Secrets About the White House You’ve Always Wondered, Revealed
The White House is arguably both the most famous and mysterious home in the United States. While it’s possible to tour the historical landmark, only the first families and their trusted, confidential personnel will know what lies behind the rooms available to the public eye.
However, there are still secrets about the White House and its residents that have surfaced over time. You won’t believe the high-maintenance addition a certain president demanded
The West Wing was supposed to be temporary
Teddy Roosevelt built the West Wing to distinctly separate the residential and office buildings in the house. He initially worked from his room of choice, which was located on the second floor of the house — the same floor as his family. Roosevelt had six kids, so it was likely he needed the separation to get work done.
It wasn’t attached until Howard Taft cleared it for use so that he could oversee more of the day-to-day operations that took place.
There’s a dentist’s office in the basement
Richard Nixon, a notable pin shark, added a pool table to the basement during his presidency. However, the fun didn’t stop there. There’s also a flower shop, carpenter’s shop, and dentist’s office hiding down there as well.
The dentist’s office was installed earlier than many think. Historical photographs show pictures of the first room in 1948.
Even the first family pays bills
The first family doesn’t pay rent, of course, but it’s not an entirely free ride like most expect. The family pays for food and grocery expenses as well as toiletries and dry cleaning.
The president receives a bill at the end of each month for these personal and incidental expenses, which is then deducted from his $400,000 salary. According to CNN, former first lady Laura Bush wrote in her memoir that she was expected to pick up the tab for every meal she ate at the White House or the presidential Camp David retreat over her husband’s two terms.
It wasn’t always called ‘White House’
Teddy Roosevelt officially named the estate the White House in 1901. The White House had been among the nicknames used to describe the president’s home, along with the Executive Mansion, which it was commonly referred to. James Madison’s wife, Dolley, notably called the residence the President’s Castle during her stay.
There are actually two identical white houses in the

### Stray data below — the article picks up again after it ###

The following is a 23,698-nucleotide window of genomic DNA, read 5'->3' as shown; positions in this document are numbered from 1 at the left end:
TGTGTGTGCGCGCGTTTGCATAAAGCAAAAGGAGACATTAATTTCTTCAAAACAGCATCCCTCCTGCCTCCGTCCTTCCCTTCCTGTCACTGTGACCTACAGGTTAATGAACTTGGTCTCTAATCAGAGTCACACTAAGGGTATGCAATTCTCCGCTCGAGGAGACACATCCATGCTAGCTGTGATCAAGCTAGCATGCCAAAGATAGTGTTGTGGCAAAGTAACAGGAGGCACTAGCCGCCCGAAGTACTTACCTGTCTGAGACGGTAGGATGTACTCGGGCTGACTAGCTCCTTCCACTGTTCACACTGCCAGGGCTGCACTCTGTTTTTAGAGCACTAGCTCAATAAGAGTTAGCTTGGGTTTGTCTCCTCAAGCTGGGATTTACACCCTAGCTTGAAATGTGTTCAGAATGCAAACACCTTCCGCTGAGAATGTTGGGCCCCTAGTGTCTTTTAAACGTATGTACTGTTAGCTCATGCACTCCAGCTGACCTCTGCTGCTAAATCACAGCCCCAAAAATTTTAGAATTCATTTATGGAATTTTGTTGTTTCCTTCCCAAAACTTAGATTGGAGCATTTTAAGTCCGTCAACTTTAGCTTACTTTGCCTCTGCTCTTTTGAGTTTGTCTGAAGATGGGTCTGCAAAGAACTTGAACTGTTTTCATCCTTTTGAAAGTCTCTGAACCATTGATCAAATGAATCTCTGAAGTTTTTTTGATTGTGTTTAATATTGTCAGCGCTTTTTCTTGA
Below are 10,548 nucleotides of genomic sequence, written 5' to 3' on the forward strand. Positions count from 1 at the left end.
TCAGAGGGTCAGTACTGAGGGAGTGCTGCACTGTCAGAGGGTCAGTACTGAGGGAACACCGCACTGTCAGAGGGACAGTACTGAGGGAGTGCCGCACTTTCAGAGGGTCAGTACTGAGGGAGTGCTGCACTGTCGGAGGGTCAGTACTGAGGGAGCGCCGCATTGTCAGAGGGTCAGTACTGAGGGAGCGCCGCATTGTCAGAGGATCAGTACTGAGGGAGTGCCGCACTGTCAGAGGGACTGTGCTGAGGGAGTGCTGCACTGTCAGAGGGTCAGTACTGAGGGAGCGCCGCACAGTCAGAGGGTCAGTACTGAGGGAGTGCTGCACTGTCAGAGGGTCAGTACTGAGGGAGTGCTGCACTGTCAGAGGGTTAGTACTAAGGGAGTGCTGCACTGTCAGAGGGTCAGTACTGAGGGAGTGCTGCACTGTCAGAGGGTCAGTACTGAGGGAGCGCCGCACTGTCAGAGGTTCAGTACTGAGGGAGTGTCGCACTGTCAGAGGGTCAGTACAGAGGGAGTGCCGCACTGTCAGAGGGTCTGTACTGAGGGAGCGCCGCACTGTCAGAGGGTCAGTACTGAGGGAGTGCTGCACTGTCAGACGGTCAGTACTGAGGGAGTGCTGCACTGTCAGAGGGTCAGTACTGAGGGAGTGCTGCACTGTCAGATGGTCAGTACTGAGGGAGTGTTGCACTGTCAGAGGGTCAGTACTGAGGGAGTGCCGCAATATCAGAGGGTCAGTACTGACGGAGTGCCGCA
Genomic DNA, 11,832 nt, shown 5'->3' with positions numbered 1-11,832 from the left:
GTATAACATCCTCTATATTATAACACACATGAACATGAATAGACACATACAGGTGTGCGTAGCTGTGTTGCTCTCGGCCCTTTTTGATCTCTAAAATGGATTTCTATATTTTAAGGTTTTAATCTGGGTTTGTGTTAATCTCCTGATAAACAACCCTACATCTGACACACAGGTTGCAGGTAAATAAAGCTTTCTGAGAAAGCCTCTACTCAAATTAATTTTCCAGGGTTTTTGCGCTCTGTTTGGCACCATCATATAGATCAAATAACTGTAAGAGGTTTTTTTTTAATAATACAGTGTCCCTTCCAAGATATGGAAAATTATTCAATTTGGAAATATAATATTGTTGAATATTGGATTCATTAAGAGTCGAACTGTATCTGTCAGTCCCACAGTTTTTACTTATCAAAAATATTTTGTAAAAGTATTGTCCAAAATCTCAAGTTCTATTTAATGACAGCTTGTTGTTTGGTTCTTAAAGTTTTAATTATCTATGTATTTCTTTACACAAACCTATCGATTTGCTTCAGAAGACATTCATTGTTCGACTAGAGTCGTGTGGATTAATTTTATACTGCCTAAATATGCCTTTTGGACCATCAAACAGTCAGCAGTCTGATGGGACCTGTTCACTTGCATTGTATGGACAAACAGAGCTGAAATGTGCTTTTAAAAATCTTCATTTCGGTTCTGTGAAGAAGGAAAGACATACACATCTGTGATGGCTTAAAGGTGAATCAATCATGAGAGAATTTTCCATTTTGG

An exact replica of the White House was constructed in McLean, Virginia. The six-bedroom home cost $4 million a few years ago and offers over “12,000 square feet of presidential living.”
It also has a model Lincoln Bedroom, Truman Balcony, and an Oval Office with a piano instead of a desk. The house was designed using White House blueprints, as well.
It has housed a ridiculous number of odd animals
The White House wasn’t only home to Obama’s adorable pups: It has also housed snakes, alligators, bear cubs, lion cubs, and bobcats. Thomas Jefferson had a pet mockingbird named Dick who flew freely throughout the house, and Teddy Roosevelt’s daughter named her snake Emily Spinach.
John Quincy Adam kept his alligator safe in the bathroom, while Herbert Hoover chose to let his sons’ two gators roam free. Calvin Coolidge was the ultimate lion tamer, however: His posse included a bear cub, two actual lion cubs, a bobcat, a wallaby, and a pygmy hippopotamus.
Lyndon B. Johnson’s water pressure requests sent a plumber into panic mode
Kate Anderson Brower’s book, The Residence: Inside the Private World of The White House, reveals intimate details about multiple first families. An interesting anecdote is the exhaustive steps a White House plumber had to follow to create a shower up to Lyndon B. Johnson’s standards.
LBJ wanted a shower to rival the luxurious amenities he had in his private home in Washington. Brower wrote that the shower was “nothing like the staff had ever seen: One nozzle was pointed directly and the president’s penis, which he nicknamed ‘Jumbo.’” Plumbing foreman Reds Arrington spent five years perfecting the shower and was reportedly hospitalized for several days from a nervous breakdown. Richard Nixon saw the shower after moving in and immediately said, “Get rid of this stuff.”
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